“Because virtual reality is used to relax the patient and reduce pain,” explains Lappage, “the dentist is seen in the patient’s eyes as providing empathy”.
Virtual reality is also used in training to allow dental students to experience dental procedures digitally, explains Lappage. This is especially useful for emerging issues that occur infrequently but require specific experience to be addressed.
Artificial intelligence helps in diagnosis
As noted in Dentistry today, AI tools are now more consistent than dentists in diagnosing tooth decay from dental and peripheral x-rays, which makes sense: AI algorithms are trained using billions of data points to take decisions based on the available evidence, which gives them an advantage in identifying specific conditions.
“There is a real use case for AI in discovering abnormal structures, determining diagnoses and suggesting treatments,” explains Lappage. “At the end of the day, dentists are human. AI acts like another pair of eyes validating their results.
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Privacy concerns can be a problem, says Lappage. “The big challenge with AI is that we have to fuel the engine with real patient data. Many healthcare AI applications struggle to completely de-identify data: by reinserting data, it may be possible to re-identify people. Practices should ensure that people cannot be identified in AI tools.
Yet Lappage sees a growing use case for AI in clinical decision making and dental education. Armed with anonymous dental data, these tools can help improve the accuracy of clinical treatment plans before irreversible procedures are performed and generate models that students can use in analyzing dental treatments.
3D printing pays off for patients and practitioners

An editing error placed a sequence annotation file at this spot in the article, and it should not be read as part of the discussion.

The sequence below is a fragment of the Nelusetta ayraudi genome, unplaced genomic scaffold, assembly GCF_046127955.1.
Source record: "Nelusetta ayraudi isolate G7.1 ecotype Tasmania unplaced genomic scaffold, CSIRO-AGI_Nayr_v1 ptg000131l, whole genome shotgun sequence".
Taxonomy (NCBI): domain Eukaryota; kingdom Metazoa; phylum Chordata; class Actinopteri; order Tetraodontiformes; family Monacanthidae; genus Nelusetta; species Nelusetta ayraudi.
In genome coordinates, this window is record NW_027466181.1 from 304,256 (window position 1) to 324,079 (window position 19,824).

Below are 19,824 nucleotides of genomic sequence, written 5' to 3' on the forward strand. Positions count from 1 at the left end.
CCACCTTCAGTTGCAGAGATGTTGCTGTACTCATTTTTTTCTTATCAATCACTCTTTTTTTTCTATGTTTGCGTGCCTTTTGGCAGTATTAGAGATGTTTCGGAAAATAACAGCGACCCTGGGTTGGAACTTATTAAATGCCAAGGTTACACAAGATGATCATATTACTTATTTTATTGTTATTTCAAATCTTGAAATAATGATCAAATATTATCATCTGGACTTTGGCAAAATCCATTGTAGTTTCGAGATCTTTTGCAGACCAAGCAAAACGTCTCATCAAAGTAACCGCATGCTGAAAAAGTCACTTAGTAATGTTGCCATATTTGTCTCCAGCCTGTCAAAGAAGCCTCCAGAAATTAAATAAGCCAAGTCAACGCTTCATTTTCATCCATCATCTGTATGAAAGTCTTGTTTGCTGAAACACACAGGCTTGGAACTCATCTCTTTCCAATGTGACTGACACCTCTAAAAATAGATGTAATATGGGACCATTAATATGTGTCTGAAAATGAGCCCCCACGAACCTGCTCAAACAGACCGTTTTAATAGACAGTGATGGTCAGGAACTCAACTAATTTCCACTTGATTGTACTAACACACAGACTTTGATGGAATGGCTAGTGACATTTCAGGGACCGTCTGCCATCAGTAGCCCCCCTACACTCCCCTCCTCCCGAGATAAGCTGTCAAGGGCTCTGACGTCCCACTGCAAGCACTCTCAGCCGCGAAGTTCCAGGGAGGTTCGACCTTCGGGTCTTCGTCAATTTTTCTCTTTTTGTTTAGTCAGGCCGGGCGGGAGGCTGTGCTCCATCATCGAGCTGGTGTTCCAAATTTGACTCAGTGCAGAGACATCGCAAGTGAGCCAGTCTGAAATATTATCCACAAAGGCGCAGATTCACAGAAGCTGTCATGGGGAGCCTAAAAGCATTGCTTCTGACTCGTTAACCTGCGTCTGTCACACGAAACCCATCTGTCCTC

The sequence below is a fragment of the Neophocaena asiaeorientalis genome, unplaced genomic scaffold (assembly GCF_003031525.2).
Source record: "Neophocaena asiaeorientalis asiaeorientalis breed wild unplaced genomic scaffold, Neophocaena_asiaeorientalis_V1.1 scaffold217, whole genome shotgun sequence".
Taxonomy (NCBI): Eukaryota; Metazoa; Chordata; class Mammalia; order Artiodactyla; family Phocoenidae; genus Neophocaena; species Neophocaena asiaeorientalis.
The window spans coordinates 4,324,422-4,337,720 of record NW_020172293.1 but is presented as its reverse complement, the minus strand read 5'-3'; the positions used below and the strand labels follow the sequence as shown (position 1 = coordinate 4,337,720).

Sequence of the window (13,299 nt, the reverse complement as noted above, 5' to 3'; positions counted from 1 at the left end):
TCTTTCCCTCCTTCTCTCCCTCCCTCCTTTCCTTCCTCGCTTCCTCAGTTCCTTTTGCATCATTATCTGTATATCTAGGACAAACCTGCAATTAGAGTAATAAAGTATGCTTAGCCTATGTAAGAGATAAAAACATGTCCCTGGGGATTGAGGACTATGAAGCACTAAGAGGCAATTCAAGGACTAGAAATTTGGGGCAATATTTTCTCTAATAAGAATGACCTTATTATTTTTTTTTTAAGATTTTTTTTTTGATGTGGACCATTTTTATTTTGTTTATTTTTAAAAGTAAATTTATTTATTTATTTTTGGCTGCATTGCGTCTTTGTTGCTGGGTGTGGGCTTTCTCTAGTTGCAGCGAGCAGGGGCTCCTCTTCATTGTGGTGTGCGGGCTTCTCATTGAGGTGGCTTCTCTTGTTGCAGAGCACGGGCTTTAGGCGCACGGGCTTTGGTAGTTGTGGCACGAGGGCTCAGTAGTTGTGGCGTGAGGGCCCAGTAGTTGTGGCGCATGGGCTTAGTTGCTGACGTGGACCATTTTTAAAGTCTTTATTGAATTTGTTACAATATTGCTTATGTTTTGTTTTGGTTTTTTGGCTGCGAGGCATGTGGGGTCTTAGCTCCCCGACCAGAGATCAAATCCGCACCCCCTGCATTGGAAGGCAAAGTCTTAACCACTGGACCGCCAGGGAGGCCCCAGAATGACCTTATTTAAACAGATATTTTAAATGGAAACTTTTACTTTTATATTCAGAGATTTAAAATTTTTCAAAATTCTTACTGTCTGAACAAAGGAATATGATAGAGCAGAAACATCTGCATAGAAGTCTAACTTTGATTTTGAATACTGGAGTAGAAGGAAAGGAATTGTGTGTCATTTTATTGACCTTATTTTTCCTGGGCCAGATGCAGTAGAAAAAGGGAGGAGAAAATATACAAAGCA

The advent of high-speed, low-cost 3D printers enables dental practices to both reduce overall expenses and improve overall patient satisfaction.
Lappage emphasizes the use of dental implants: “If you look at dental implants, it could cost around $ 100,000 to build a lab for manufacturing,” he says. “A high-end 3D printer, on the other hand, costs around $ 20,000. By reducing the cost of manufacturing this tooth, we reduce the cost to the patient.
Other applications of 3D printing in dentistry include medical modeling and dental splints. According to a recent Nature article, Cone Beam Computed Tomography (CBCT) data of patients’ dental structures are now commonly available to dental offices and can be used to create a volumetric image, which is then used to create a 3D model of the patient’s jaws. This model can be used to assess the impact of treatments or to plan specific surgical procedures.
During this time, 3D printing offers a faster and cheaper way to create dental splints, which are used to prevent teeth grinding. Until recently, broken splints meant the slow and expensive creation of replacements. Now, new splints can be created in just over an hour.
Dental technology brings safety considerations
While new dental technologies offer benefits such as increased ease of access, reduced patient stress, improved diagnostic accuracy, and lower material costs, Lappage notes that “the more we use these technologies, the more information available to us is rich. As a result, the value of medical records is increasing and the number of ransomware and phishing attacks against dentists is increasing. »In one case, a dental office lost almost $ 60,000 more than three days after a data breach brought operations to a halt.
To help limit security risks and improve patient confidence, Lappage suggests prioritizing privacy by design. In practice, this means incorporating security and access controls to digital data before it is shared between healthcare departments or partners to ensure that in the event of attacks, the risk of a data breach is significantly reduced.
At the end of the line ? New technologies are transforming dental practices, bringing benefits across the industry for patients and providers.